I have a love-hate attitude toward Eucalyptus. I love them, but only in somebody else's garden. The foliage is an ugly brown-green, especially this time of year, but the flowers can be attractive, flamboyant even, and of course, me being a tree-trunk man, the bark is often amazing. Eucalyptus haemastoma, from Australia, is well-represented, and even when growing crooked, the bark redeems the tree after all. This is sometimes called the "Scribbly Gum," due to the doodles on the trunk caused by burrowing larvae, but I didn't note that feature in Santa Cruz.
Bark on Eucalyptus rubida displays colors from gray to reddish brown, and can become pinkish in winter. The six inch long narrow leaves are not as offensive to me as with other gums. Bark on Eucalyptus gummifera is gnarly like a cork-oak. Eucalyptus pauciflora is the "Snow Gum" and grows in highland valleys of southeastern Australia. Bark ranges in color from gray-white to what you see above, and I particularly like the Arboretum's muscular specimen. The only problem is that five years ago its label said Eucalyptus lacrimans. Wait...these are two different trees.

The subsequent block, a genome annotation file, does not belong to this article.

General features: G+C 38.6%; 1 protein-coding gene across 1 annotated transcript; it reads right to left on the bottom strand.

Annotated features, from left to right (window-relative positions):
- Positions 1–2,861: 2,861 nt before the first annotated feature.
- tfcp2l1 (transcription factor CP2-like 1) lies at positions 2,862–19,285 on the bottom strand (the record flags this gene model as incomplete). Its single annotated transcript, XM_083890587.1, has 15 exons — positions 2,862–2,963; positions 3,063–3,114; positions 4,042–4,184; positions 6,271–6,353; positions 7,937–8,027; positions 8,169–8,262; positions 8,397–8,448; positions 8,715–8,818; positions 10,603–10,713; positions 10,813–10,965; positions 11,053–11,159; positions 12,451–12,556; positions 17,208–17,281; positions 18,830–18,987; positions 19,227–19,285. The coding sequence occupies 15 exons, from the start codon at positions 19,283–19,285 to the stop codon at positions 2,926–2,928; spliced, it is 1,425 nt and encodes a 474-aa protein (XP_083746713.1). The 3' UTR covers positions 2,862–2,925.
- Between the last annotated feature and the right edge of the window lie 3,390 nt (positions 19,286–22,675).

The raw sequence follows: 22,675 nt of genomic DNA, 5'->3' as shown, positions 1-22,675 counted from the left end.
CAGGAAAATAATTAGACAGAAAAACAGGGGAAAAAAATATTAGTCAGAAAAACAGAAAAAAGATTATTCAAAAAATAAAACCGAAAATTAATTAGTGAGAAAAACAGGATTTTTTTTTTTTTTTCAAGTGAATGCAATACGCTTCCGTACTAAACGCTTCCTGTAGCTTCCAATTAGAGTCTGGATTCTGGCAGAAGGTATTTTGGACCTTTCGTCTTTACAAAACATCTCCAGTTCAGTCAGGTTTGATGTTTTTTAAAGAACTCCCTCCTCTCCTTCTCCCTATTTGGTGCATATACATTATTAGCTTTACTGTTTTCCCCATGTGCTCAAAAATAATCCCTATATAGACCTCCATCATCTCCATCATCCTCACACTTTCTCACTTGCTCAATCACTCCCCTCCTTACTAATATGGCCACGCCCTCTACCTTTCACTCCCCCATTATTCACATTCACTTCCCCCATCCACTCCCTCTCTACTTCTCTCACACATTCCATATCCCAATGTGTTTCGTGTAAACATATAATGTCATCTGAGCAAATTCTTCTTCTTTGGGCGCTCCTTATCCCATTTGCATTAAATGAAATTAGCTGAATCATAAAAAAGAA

The only Eucalyptus flowers I could reach to photograph were on a dangling near-dead Eucalyptus caesia, but they were pretty enough.
|Leucospermum x 'Veld Fire'|
Leucospermums and Leucadendrons: yikes, it taxed me to keep those genera straight, but we'll start with the Leucospermums, the "Pin-cushion" trees. The genus name is Greek for "white seed," and they come from South Africa. Leucospermum cordifolium is also known as Leucospermum nutans, or the "Nodding Pincushion," but the orange flowers at Santa Cruz stood rather erect. Leucospermum x 'Veld Fire' is a hybrid with a nice yellow-orange blossom ("veld" refers to an area covered in grass or low scrub in South Africa). This genus grows in warm climates around the world, and is used for exotic cut flowers which are often lumped under Proteas.
Leucadendron 'Safari Sunshine'